Whether face-to-face or via an online meeting platform, presentations are increasingly demanded as part of the selection process for jobs and promotions and are part of the remit for many senior roles.
A great presenter can introduce a concept to colleagues and peers with wit and ease. For some people this is a skill that comes naturally. For others, the idea of doing a speech is irrationally terrifying. Whichever category you come into, giving a stand-up speech or online presentation is an opportunity to show what you know and put your ideas across.
Here are some techniques to ensure that your presentation achieves its objectives and, if you are nervous, following this checklist will help you stop the nerves from getting in your way. Written by ABE's head of marketing, Linda Wilkin.
Prepare for success
As with so many things in life, advance planning is key to success. Even if you are an excellent speaker, if you haven’t got the content right you’ll still be wasting everyone’s time (particularly your own). So, start by listing:
- Key information you need to convey
- Who your audience is and what will interest them
- How you want to conclude
- The ultimate objective of your presentation
Write a script for yourself, with this checklist in mind. Then look at how effectively your presentation meets its ultimate objective. Read your script out loud to make sure it works when spoken. If you are able to, test it on other people and invite feedback. Chances are, you will find some editing and adjusting are needed as most of us write differently from how we speak. Also, make sure it’s snappy, don’t overlabour your points or your audience’s attention will wander. At the same time, think about how you will ensure your presentation has credibility. Do you need to provide independent facts and figures to support your assertions?
Finally, think about your audience, are they familiar with the subject, do you need to provide more background information or are you taking too much time explaining things they’ll already know?
Use PowerPoint wisely
If your presentation is in a business setting then you are usually expected to produce some slides to go with your words. However, be aware popular phrase ‘death by PowerPoint’ was borne from people sitting through seemingly never-ending presentations looking at badly laid out slides filled with text. I have sat in a job interview where someone’s poor presentation slides and it ruled them straight out of the selection process so don't underestimate their importance.
On the other hand, cleverly crafted visual presentations can lift a dull subject and help to keep your audience engaged.
Here is a checklist for your slides' text:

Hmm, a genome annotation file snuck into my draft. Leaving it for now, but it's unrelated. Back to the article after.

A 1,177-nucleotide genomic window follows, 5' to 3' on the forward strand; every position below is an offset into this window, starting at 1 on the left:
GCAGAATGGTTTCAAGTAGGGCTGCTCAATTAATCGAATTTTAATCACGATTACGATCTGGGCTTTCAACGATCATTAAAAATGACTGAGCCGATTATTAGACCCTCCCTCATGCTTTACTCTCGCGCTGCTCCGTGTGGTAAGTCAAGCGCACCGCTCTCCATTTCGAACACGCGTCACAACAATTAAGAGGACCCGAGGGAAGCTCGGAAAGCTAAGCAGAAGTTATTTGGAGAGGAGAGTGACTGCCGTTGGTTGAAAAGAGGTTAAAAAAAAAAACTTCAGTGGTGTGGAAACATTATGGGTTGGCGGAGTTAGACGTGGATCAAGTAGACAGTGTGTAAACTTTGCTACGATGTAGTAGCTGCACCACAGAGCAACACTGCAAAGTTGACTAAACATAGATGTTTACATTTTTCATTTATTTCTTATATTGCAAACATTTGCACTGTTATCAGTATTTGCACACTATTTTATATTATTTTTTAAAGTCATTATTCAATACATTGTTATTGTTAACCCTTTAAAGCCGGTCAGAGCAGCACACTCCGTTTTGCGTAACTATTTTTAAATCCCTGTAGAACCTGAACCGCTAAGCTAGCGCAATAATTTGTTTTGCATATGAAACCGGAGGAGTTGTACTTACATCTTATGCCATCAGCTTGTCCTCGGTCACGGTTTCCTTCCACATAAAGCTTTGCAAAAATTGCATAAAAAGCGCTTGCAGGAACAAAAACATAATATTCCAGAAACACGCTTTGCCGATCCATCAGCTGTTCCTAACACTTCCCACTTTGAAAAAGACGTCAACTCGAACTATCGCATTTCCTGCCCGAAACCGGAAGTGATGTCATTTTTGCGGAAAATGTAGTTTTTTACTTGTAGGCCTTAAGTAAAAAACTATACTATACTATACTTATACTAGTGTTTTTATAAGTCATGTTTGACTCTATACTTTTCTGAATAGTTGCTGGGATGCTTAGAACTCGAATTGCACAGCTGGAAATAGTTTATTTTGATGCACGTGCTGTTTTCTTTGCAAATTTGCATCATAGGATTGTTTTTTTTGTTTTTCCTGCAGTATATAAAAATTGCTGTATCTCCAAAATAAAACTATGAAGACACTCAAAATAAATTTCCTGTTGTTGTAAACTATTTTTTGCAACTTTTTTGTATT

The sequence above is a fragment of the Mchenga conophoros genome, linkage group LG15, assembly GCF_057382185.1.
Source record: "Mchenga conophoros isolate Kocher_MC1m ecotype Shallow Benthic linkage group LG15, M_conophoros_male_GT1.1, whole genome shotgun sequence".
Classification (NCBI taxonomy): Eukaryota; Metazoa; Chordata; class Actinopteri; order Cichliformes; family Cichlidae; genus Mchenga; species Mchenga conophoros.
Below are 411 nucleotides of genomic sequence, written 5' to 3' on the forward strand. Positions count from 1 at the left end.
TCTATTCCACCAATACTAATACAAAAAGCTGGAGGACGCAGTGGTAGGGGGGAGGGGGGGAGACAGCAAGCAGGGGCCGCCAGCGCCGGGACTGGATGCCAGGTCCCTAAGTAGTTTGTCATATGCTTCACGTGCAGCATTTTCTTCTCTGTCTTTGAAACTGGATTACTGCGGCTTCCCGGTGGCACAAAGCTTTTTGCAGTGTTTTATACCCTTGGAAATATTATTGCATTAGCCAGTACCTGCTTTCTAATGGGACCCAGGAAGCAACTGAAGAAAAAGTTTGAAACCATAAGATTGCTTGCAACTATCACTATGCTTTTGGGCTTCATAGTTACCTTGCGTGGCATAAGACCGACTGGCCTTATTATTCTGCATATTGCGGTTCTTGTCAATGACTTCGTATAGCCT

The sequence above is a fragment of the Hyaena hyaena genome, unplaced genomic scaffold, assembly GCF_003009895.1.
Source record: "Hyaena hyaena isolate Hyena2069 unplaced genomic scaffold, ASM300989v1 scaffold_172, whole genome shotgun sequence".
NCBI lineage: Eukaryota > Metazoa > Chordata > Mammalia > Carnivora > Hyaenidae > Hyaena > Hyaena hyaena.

- Avoid too many bullet points – try to keep to four or less
- Don’t use too many words – you’re there to elaborate – if your audience is reading they’re not listening
- It’s better to have less information over more pages – ie just have one key piece of information per slide – it gives your audience time to focus on the message and absorb the information
- Don’t use too many fonts – it looks messy and is distracting – two is your maximum
- Try to avoid using bold, underlines and capital letters other than in headings – it’s the equivalent of shouting at people
- Remember capital letters are harder to read than lower case so, if your headings require more than five words, it’s better to just capitalise the initial letter of the first-word
- Keep your font large and easy to read
Make the most of visuals
Great graphics can help to give your presentation the wow factor. Look for eye-catching colourful imagery that your audience may not have seen before. If appropriate, choose an image that surprises or amuses your audience. Something less obvious will make it more memorable.
With the overall layout of the presentation, you want consistency but not uniformity. Styles such as fonts, headings, and bullet points should be consistent with each other throughout the presentation. That is what creates your visual branding, however, you do not need 48 identical slides – so don’t be afraid to mix things up a bit in terms of how you present your text, the type of images you use and where you position them.
Finally, put your images and words together on your slide, stand back, look and ask yourself these questions, ‘Do they look great? Can I make them even better?’ until you get the answers ‘yes’ and ‘no’.
Stand and deliver
Feeling well prepared with great visuals can do a lot to alleviate anxiety about giving a presentation. Here is the checklist to help you come across as confident and knowledgeable:
- Take a deep breath and project your voice
- Talk slowly, if you talk too fast, people won’t be able to absorb the information you’re providing
- Reference the slide and expand on the point it's making – don’t just read it out, people can do that for themselves
Make sure you look towards the audience so don’t get distracted if the slide presentation is behind you.
If you are very nervous and need the comfort of your script written in front of you then start this way but do look up from it and, as you get going, try using it less. Fix on someone or something you find comforting.
Finally, don’t worry if you feel nervous, it’s normal, most people are. It shows you care about getting it right, so take a deep breath, accept your tension and don’t feel bad about it. Grab this chance to show what you know and, before long, your nerves will be a thing of the past.